Studying Journalism in 2021
An interview with Ned Kelly
by Kay Hare
As The Real Riviera expands over the channel into English culture we reached out on social media to find some new blood for the magazine. Ned Kelly is a first-year student at Southhampton University studying journalism. The course is well known and respected offering a three-year course. Solent University’s Journalism, Publishing and Public Relations subject area was ranked 17th in the Guardian University League Tables 2019. As well as studying Ned is contributing as a Guest Editor and has already published his first article with Mothers of Africa.
What encouraged you into journalism? Why do you want to be a journalist?
I was very young probably about twelve initially I wanted to be a football player but I have cerebral palsy so this obviously set me back and brought it home to me that I was never going to be a premier league football player. I became quite depressed for several years but fortunately found a cerebral palsy football team on the Para-Olympics that invited players with my disability. Whilst at school I wrote about the Paralympics as an event for a local magazine. This activated my writing skills and I became quite interested in journalism and passionate about sharing news and stories. From the age of around thirteen, this desire to share information and help people has always driven me to pursue journalism and become a professional journalist.
How have you found studying online?
I have found it difficult as many others have. We have had to change as we have not until now been able to go to University or meet anyone so everything has been remotely on Zoom calls. Most students are looking forward to next year once social distance measures have dissolved.
What have you learned from the last 12 months and what have you found was positive about the pandemic?
I think personally I have spent more time with my family and this has been good. As a nation, it has encouraged more quality time in nature and during the pandemic, I think alot of people were forced to take things slower. This has been a good change, giving people more time for reflection and more deliberation before chasing something or making quick decisions.
Is it the writing or the journalism/news aspect that inspires you most?
It is the investigative aspect of journalism, talking, getting quotes, researching, and contacting people then formulating an article. I did an article for my final portfolio that I completed recently where I had to think about a feature idea and I thought about a personal issue of grief. My father passed away recently and I thought as the pandemic has isolated so many people I decided to look at grief in the pandemic and how people are managing. I spoke to several people, one lady in particular amplified her grief of her mother dying during Covid confinement. She cried in our meeting and expressed her sadness and difficultly of the situation one of the upsetting moments was not being able to embrace her Father at the funeral. All this helps and reinforces my drive to be a journalist, to explore creative writing, news, and reporting, and to be the best journalist I can. If this means traveling or living abroad I am happy to embrace all ideas.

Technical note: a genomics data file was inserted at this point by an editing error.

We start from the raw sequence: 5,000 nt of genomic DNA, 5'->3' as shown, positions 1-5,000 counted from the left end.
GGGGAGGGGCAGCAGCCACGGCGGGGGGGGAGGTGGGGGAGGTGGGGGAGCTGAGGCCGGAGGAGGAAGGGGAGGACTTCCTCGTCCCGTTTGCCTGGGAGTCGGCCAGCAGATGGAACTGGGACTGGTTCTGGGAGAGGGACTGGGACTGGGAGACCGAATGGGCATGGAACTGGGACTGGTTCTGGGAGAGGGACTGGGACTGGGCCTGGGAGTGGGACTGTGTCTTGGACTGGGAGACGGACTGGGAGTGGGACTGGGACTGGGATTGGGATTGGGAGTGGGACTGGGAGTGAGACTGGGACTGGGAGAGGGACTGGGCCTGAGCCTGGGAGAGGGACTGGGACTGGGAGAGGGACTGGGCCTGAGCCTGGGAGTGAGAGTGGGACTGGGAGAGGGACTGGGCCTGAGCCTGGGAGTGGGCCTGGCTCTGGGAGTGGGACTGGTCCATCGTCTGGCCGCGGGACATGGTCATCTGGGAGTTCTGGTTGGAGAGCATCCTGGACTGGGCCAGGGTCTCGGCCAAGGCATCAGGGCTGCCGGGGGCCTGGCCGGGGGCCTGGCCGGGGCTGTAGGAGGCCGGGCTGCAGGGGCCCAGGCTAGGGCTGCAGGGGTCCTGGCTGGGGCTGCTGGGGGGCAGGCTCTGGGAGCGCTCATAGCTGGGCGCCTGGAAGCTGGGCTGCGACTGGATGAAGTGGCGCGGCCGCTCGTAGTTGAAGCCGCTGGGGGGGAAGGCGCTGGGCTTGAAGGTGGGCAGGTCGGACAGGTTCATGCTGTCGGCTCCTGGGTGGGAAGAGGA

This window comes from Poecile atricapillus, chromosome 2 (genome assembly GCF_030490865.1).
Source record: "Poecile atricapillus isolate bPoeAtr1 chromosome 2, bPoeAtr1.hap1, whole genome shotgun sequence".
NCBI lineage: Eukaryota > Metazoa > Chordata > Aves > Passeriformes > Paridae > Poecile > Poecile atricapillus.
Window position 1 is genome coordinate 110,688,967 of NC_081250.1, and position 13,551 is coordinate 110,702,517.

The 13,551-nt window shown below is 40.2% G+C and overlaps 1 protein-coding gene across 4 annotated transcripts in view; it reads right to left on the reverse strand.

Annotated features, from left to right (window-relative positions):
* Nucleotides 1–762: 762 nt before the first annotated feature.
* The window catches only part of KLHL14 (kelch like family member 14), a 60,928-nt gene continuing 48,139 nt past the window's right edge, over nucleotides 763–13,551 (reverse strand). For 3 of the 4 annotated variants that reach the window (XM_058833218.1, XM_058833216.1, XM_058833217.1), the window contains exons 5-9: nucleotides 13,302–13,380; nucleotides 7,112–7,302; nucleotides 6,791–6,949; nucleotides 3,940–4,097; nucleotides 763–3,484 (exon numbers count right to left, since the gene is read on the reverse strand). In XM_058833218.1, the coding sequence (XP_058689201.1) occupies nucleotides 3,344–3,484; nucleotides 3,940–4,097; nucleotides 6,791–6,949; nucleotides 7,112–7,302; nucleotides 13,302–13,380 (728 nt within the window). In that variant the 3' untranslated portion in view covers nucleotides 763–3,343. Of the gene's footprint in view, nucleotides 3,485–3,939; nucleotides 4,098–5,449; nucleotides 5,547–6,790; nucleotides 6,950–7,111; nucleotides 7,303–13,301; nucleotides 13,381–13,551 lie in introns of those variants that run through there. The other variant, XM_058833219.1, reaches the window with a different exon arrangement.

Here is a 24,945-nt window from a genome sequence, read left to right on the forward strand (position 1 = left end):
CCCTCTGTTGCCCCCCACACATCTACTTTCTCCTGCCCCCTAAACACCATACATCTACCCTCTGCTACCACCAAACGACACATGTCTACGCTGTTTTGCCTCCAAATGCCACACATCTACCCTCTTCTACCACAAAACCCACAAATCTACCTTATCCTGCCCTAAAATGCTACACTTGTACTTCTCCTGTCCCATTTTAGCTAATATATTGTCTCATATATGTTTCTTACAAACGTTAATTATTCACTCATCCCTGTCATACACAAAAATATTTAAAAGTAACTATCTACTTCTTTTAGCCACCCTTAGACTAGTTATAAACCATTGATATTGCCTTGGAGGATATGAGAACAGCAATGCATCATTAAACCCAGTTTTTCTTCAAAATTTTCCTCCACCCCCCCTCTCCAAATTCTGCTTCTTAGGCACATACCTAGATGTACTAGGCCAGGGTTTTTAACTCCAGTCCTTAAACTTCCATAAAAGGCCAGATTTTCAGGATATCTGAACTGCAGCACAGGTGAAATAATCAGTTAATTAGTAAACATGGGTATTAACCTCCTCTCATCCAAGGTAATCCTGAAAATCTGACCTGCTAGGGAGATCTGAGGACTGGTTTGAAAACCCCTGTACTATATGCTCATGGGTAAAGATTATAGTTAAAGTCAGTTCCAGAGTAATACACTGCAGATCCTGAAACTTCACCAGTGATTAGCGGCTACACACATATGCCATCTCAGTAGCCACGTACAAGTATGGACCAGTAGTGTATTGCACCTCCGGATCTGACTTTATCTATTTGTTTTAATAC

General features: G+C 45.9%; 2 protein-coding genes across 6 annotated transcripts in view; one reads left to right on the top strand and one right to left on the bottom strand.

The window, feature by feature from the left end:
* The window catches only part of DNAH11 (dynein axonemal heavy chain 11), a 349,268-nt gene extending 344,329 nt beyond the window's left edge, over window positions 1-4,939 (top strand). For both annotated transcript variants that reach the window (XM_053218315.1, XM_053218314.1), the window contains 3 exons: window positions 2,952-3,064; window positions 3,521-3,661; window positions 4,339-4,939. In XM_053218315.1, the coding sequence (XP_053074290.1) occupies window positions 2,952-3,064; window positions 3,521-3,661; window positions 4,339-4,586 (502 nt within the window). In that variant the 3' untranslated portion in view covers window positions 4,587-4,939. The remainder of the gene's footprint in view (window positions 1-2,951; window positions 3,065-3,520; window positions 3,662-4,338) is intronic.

How have you found your responses from the industry so far when you approach new people for articles?
In January and February, I was trying to learn about freelance journalism and realised how difficult it is. Also realising how to accept rejection and not to take it personally. Reaching out to journalists sometimes takes time for response. I have found that I may have to contact them two or three times before I get a response and this is normal. It is important for students to recognise this early on before they get despondent. I am always asking other journalists and professionals in the field for advice and suggestions. Reaching out and contacting Mothers of Africa for the recent article was a great experience and really widened my knowledge on the charity work that is going on in Africa and a subtle reminder of how lucky we are in our society to have schools and education.
Do you think it’s important to read books to keep advancing in your writing style?
Yes, certainly I am always reading and this inspires ideas. I studied English Literature as an A-level reading many classics and at the moment I am reading ‘A Thousand Splendid Suns by Khaled Hosseini whose work I admire as he creates magic out of the mundane. I have a list of books to get through over the next four years! I also get a lot of reward from social media following journalists like Sean Dilley a correspondent for the BBC who is blind. I would love to start a book club perhaps here on The Real Riviera.
What are the main challenges you face over the next 12 months?
Many students think the first year at University is easy and it’s free time but we haven’t been able to experience this due to the Covid pandemic. I have spent a lot of time walking in nature and being alone so I am now ready for work experience so I haven’t sat back on my laurels. I have gained work experience working over the summer for a local newspaper. I think the next 12 months hopefully will be getting back to normal and meeting people face to face. It may be a strange adjustment to socialise again, we haven’t done this in the first years yet. This may bring up some challenges and anxiety about meeting people
What is your dream article?
I don’t really have a dream article but I would like an investigate article. Something that will push me out of my comfort zone would be good. I think disability, race, and equality should be addressed more and I feel particularly close to exposing more articles on disability due to my cerebral palsy. Many people are disabled in the UK raising disability awareness is important for inclusion to the individuals who suffer and their families.